By Kevin Franklin
BIRDS OF PREY are to winged critters as a Michelangelo is to art; refined in every detail and stunning in overall appearance--not to mention large. Raptors rule as lords of the sky, at least until a DC-10 comes along.
And, like the less inspiring though considerably more dangerous species known as snowbirds, a whole bunch have descended upon us for the winter. Programs highlighting raptors and providing people with insight on how to spot them will be offered during the next two weekends.
On Sunday, February 11, Tohono Chul Park presents "Urban Raptors," a talk and demonstration by wildlife ecologist Wendy Burroughs on the different species of raptors found near Tucson.
Burroughs, a licensed wildlife rehabilitator, will have a Harris hawk, screech owl and great horned owl on hand (literally) to allow people a close look at what is often the final, consuming view for a kangaroo rat.
Remarkably, many raptors seem to be coping well with Tucson's growth, Tohono Chul Park education curator Jo Falls says.
"These animals are continuing to live and nest in areas one would have assumed they'd have vacated," Falls says. "It's important for people to understand that there is responsible development and responsible living with wildlife. We hope people will gain a better understanding of these birds, why they're important to the desert environment, how we as individuals can help preserve their species and what kind of work (Burroughs) does as a wildlife rehabilitator."
On Saturday, February 17, Arizona Game and Fish will host a hawk and falcon viewing program at Christopher Columbus Park on Silverbell Road. The park borders the Santa Cruz River, which is attractive to many wild birds of prey. Wildlife rehabilitator Sue Simpson will also be present with a red-tail hawk, so you're guaranteed to see at least one taloned terror.
"We just completed our winter raptor survey," says Scott Richardson, Arizona Game and Fish urban wildlife specialist, "and counted just over 400 raptors here in Tucson in a one-day survey."
That survey probably represents no more than half the wintering raptors in Tucson, especially considering the more reclusive falcons and kestrels are harder to spot, Richardson says.
A tremendous diversity as well as volume of birds come here. Richardson has recently spotted everything from the rocket-fast peregrine falcon to the giant golden eagle.
Richardson says they come for the warm, dry climate that allows them to remain active.
He says even though the city has grown, enough habitat remains so that raptor populations have endured our sprawl.
"If you look at the city," Richardson postulates, "there are still a lot of washes like the Santa Cruz, Rillito, Pantano and Tanque Verde. Those washes and river systems are still present with pretty good habitat along them. Comparing Tucson to Phoenix, we have more available habitat."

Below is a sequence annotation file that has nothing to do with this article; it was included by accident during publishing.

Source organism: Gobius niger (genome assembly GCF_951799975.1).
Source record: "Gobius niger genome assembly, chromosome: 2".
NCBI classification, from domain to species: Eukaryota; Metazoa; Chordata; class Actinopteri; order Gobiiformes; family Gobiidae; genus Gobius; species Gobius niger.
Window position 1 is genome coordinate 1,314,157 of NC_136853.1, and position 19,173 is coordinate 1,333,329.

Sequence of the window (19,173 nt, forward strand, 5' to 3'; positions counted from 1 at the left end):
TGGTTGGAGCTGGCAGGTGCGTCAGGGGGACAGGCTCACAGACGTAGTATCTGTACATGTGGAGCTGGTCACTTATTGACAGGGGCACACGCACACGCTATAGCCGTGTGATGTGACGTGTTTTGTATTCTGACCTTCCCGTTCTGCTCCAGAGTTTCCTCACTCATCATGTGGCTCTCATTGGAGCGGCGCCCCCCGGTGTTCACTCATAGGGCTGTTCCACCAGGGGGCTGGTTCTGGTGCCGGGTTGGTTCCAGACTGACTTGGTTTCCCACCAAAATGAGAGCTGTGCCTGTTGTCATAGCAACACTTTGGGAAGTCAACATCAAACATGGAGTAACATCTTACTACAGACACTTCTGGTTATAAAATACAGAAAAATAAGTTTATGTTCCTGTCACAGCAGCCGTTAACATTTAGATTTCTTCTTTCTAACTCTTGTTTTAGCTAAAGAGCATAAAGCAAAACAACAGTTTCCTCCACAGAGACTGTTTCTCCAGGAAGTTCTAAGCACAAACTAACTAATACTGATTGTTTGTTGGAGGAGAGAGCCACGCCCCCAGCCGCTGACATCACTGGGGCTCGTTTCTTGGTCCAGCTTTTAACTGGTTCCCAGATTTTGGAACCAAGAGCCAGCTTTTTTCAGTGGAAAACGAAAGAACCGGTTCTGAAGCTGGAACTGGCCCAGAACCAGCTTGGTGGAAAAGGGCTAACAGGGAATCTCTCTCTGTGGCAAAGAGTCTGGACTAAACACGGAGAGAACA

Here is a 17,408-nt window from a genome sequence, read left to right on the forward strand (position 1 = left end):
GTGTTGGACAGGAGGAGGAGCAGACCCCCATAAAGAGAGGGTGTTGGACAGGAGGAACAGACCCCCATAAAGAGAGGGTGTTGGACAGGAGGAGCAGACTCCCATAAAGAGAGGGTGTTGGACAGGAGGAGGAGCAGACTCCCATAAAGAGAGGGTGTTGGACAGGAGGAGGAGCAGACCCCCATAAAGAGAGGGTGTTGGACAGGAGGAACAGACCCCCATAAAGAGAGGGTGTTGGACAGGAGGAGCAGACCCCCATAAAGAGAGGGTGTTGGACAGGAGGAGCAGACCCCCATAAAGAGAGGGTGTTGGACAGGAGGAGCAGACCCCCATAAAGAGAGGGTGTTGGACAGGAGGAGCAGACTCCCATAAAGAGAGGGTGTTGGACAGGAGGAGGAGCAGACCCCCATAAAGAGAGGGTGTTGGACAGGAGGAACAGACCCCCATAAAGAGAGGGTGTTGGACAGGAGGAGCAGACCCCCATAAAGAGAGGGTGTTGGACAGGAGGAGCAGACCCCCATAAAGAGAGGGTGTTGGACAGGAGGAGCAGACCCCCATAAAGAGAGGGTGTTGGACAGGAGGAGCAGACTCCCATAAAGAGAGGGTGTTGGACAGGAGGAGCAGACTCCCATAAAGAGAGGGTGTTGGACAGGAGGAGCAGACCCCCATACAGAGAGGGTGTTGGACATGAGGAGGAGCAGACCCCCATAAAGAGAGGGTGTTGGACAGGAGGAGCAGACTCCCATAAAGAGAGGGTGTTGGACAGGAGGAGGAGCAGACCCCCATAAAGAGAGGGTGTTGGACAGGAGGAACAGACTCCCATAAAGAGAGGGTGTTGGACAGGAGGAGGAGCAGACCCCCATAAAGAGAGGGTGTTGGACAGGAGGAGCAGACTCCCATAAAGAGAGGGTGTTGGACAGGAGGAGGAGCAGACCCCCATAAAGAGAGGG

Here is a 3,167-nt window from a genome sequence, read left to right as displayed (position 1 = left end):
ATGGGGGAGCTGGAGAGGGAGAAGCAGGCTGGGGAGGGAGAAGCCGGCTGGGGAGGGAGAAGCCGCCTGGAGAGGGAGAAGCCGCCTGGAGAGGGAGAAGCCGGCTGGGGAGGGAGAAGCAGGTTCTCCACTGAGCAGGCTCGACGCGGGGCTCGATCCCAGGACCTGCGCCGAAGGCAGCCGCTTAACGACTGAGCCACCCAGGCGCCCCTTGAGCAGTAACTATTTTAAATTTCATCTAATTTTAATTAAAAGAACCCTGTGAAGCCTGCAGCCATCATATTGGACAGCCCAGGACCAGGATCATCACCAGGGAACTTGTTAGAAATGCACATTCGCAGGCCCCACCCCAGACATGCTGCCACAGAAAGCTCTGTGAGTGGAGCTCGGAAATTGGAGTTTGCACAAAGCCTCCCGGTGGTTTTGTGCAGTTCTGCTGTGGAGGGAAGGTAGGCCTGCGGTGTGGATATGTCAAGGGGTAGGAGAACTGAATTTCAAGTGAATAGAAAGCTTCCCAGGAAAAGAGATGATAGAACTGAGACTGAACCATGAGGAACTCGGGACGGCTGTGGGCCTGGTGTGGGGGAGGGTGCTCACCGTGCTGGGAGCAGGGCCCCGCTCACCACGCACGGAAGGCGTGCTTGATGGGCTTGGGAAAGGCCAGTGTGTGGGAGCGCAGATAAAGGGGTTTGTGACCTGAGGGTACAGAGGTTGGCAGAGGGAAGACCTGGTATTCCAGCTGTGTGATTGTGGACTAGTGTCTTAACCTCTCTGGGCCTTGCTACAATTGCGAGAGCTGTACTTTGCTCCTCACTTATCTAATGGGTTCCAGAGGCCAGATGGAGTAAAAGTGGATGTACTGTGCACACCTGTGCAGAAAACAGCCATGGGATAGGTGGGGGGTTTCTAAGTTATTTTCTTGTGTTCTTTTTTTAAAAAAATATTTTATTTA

Some aspects of city life may even aid raptor populations. With humans comes readily available water in various city park ponds.
Of course, if it hadn't been for humans, the Santa Cruz would still be flowing on its own, and its long-vanished cottonwood forests would put Reid Park to shame--but I guess you have to take what you can get.
One kind of water Tucson's avian visitors don't need is birdbath and bucket water. The protozoa trichomoniasis thrive in stagnate water. When doves and pigeons drink the invisible death-dealer, their nasal passages and throats swell up until they starve or suffocate. When raptors eat them, they and their young get the disease. About 90 percent of Tucson's coopers hawk fledglings were infected with the disease, and 80 percent died from it, Richardson says.
If people want to have birdbaths, they should clean them daily in the summer with a bleach mixture to avoid spreading infection. Bird food should never be put in a dispenser, but rather cast over a wide area--making sure to throw no more than what can be eaten in 10 minutes.
The far simpler solution is to landscape with plants that naturally attract birds. The Arizona Game and Fish Department and many local nurseries have brochures on this kind of planting.
With programs like the hawk and falcon viewing day, Richardson hopes people come away with a better understanding of their surrounding wildlife populations and what can be done to maintain those species.
As Tucson's human population expands into places like Honeybee Canyon, the Rocking K area and other important habitats, keeping wildlife corridors and refuges will become ever more important. What a heavy shame on our culture if, failing to protect their critical habitats, the best place to spot large raptors is by looking at the coins in our pockets.
The Tohono Chul program starts at 2 p.m., is by reservation only and costs $2 for non-members. Call 742-6455 for more information. The free Arizona Game and Fish program runs from 8 a.m. to noon at Christopher Columbus Park, 4600 N. Silverbell Road. Bring binoculars. Call 628-5376 for more information.
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